might not want, but if this happens they will explain
why.
What about my brothers and sisters?
You might have a brother or sister living with you and
the plan may be for you to stay together. Sometimes it
is not possible to keep brothers and sisters together.
If you cannot go to live in the same family, your social
worker will try and make sure you stay in touch.
If a social worker is worried about you staying in touch
with your brother or sister, they will explain to you why
they think it’s not a good idea.
You can ask questions about your birth family at any
time even if you are not in touch.
Who are the families that adopt?
There are families who would really love to have
children come and live with them and be part of their
family. These families are all very different.
Some might already have children, others don’t. In
some families there is a mum and a dad. In others there
may be just a mum or a dad. Sometimes there can be
two mums or two dads together.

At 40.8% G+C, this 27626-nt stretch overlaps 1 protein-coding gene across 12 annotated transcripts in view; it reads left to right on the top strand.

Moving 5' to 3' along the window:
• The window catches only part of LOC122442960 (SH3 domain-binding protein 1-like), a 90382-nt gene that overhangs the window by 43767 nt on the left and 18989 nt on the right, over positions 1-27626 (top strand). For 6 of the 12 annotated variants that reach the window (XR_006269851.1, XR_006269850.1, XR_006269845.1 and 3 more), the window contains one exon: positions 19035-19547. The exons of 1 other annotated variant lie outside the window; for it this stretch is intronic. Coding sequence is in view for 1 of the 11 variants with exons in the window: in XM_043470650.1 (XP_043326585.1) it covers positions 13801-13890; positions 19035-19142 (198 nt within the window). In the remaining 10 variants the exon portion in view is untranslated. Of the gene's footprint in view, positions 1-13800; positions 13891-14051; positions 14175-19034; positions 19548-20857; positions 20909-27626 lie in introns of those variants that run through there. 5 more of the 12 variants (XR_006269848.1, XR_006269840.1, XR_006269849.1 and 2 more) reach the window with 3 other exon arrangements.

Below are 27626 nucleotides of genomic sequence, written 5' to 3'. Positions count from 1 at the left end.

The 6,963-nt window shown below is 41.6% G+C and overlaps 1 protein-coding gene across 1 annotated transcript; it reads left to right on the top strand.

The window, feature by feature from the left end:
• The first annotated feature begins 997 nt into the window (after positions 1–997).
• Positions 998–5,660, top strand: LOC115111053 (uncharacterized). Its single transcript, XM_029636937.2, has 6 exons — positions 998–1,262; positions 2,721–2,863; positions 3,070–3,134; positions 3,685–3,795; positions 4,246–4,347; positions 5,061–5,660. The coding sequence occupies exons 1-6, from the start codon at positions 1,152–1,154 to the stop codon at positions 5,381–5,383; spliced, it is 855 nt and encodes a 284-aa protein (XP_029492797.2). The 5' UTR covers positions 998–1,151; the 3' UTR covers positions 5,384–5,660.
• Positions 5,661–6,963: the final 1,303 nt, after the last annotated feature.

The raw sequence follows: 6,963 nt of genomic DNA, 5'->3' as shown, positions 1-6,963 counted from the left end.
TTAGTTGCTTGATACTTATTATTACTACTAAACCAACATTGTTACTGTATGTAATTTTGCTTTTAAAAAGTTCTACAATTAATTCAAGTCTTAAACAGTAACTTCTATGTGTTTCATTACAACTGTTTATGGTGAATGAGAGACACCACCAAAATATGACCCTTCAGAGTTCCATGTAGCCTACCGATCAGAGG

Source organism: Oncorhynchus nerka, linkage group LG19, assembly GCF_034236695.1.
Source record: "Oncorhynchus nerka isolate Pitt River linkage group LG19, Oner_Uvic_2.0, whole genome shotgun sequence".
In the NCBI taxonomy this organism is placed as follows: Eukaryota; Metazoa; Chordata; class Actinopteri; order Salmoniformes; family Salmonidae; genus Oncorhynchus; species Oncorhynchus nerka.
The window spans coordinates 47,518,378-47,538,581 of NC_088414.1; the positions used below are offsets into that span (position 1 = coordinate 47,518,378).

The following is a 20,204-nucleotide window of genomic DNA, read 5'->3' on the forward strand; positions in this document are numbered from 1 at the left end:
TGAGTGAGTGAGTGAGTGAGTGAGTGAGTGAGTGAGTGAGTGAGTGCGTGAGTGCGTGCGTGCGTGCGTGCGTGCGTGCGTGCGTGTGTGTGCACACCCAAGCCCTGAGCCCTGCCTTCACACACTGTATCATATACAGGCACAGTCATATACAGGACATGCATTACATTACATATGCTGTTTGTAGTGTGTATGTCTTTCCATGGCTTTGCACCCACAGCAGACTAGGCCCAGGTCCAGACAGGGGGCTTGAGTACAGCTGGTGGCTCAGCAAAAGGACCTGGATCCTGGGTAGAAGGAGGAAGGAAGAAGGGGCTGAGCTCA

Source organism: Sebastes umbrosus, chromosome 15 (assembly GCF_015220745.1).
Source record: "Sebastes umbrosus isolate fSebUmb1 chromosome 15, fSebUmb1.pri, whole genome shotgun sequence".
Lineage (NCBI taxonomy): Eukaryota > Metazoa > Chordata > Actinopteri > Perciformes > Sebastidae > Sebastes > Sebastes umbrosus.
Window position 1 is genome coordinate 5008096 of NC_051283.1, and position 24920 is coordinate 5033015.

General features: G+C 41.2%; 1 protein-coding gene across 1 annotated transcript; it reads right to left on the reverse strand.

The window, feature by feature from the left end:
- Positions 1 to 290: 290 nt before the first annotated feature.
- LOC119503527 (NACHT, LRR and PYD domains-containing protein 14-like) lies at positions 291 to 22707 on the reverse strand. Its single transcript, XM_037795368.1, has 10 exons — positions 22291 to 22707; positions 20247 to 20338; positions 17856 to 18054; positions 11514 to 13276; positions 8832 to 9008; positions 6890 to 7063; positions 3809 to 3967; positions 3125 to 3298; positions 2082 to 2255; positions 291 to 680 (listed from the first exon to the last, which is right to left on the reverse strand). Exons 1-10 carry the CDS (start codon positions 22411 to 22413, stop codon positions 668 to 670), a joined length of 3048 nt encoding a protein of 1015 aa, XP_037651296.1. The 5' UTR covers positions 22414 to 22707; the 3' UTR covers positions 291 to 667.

No one may know what your new family might look like
just yet but social workers will work very hard to find
the right family for you.
How long will it take to find my new
family?
Will I be adopted when I go to live with
my new family?
Sometimes it takes a short time. Sometimes it may take
a little longer. You can talk to your social worker about
what is important for you about your new family while
you are waiting.
You will not be adopted straight away. Your social
worker will visit you in your new family. Then, once you
have lived with your family for a while and everyone
feels you are settled, your new parents will go to see
the judge again to see if they can adopt you.
When your social worker thinks that they have found
the right family, they will tell you all about them. They
should also have some pictures to show you.
Your new family will then come and see you and you